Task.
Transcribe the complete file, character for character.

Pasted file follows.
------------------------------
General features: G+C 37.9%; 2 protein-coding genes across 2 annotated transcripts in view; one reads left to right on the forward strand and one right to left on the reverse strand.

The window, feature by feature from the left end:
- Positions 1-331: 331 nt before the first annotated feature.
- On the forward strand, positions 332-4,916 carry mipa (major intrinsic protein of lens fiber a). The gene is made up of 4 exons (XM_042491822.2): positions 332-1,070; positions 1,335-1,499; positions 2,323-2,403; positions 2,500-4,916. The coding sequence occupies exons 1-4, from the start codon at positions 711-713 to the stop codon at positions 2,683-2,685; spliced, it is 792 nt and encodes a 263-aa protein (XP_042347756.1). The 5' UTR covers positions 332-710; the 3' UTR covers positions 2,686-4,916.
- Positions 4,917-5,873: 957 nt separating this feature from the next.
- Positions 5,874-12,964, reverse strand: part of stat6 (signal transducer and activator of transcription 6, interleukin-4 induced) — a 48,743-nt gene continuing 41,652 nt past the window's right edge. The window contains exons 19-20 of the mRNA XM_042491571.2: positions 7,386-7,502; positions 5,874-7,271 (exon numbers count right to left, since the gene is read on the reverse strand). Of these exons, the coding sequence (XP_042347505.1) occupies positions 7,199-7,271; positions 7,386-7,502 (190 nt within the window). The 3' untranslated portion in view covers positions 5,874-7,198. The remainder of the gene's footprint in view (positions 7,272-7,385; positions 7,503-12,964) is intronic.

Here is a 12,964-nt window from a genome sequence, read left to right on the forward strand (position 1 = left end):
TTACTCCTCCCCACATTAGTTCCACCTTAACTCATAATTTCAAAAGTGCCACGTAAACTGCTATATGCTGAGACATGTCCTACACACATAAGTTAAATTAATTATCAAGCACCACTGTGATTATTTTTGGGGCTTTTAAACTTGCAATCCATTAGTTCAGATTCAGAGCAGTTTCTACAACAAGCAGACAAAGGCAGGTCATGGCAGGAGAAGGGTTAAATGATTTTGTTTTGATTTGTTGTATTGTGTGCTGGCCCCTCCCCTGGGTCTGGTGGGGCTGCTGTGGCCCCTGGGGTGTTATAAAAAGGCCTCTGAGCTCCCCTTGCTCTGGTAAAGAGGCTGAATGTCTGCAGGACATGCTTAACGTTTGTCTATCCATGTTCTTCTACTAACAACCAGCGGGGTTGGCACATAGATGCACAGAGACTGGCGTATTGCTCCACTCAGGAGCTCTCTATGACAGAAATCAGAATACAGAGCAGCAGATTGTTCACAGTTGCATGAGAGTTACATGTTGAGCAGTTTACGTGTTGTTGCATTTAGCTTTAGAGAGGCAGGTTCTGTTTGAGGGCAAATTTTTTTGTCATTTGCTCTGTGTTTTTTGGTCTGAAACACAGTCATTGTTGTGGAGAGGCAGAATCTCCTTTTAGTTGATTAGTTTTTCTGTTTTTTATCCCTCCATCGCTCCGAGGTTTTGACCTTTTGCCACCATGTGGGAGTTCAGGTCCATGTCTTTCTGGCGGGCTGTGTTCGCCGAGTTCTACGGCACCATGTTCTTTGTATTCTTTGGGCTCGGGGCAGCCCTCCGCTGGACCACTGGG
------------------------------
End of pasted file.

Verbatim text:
General features: G+C 37.9%; 2 protein-coding genes across 2 annotated transcripts in view; one reads left to right on the forward strand and one right to left on the reverse strand.

The window, feature by feature from the left end:
- Positions 1-331: 331 nt before the first annotated feature.
- On the forward strand, positions 332-4,916 carry mipa (major intrinsic protein of lens fiber a). The gene is made up of 4 exons (XM_042491822.2): positions 332-1,070; positions 1,335-1,499; positions 2,323-2,403; positions 2,500-4,916. The coding sequence occupies exons 1-4, from the start codon at positions 711-713 to the stop codon at positions 2,683-2,685; spliced, it is 792 nt and encodes a 263-aa protein (XP_042347756.1). The 5' UTR covers positions 332-710; the 3' UTR covers positions 2,686-4,916.
- Positions 4,917-5,873: 957 nt separating this feature from the next.
- Positions 5,874-12,964, reverse strand: part of stat6 (signal transducer and activator of transcription 6, interleukin-4 induced) — a 48,743-nt gene continuing 41,652 nt past the window's right edge. The window contains exons 19-20 of the mRNA XM_042491571.2: positions 7,386-7,502; positions 5,874-7,271 (exon numbers count right to left, since the gene is read on the reverse strand). Of these exons, the coding sequence (XP_042347505.1) occupies positions 7,199-7,271; positions 7,386-7,502 (190 nt within the window). The 3' untranslated portion in view covers positions 5,874-7,198. The remainder of the gene's footprint in view (positions 7,272-7,385; positions 7,503-12,964) is intronic.

Here is a 12,964-nt window from a genome sequence, read left to right on the forward strand (position 1 = left end):
TTACTCCTCCCCACATTAGTTCCACCTTAACTCATAATTTCAAAAGTGCCACGTAAACTGCTATATGCTGAGACATGTCCTACACACATAAGTTAAATTAATTATCAAGCACCACTGTGATTATTTTTGGGGCTTTTAAACTTGCAATCCATTAGTTCAGATTCAGAGCAGTTTCTACAACAAGCAGACAAAGGCAGGTCATGGCAGGAGAAGGGTTAAATGATTTTGTTTTGATTTGTTGTATTGTGTGCTGGCCCCTCCCCTGGGTCTGGTGGGGCTGCTGTGGCCCCTGGGGTGTTATAAAAAGGCCTCTGAGCTCCCCTTGCTCTGGTAAAGAGGCTGAATGTCTGCAGGACATGCTTAACGTTTGTCTATCCATGTTCTTCTACTAACAACCAGCGGGGTTGGCACATAGATGCACAGAGACTGGCGTATTGCTCCACTCAGGAGCTCTCTATGACAGAAATCAGAATACAGAGCAGCAGATTGTTCACAGTTGCATGAGAGTTACATGTTGAGCAGTTTACGTGTTGTTGCATTTAGCTTTAGAGAGGCAGGTTCTGTTTGAGGGCAAATTTTTTTGTCATTTGCTCTGTGTTTTTTGGTCTGAAACACAGTCATTGTTGTGGAGAGGCAGAATCTCCTTTTAGTTGATTAGTTTTTCTGTTTTTTATCCCTCCATCGCTCCGAGGTTTTGACCTTTTGCCACCATGTGGGAGTTCAGGTCCATGTCTTTCTGGCGGGCTGTGTTCGCCGAGTTCTACGGCACCATGTTCTTTGTATTCTTTGGGCTCGGGGCAGCCCTCCGCTGGACCACTGGG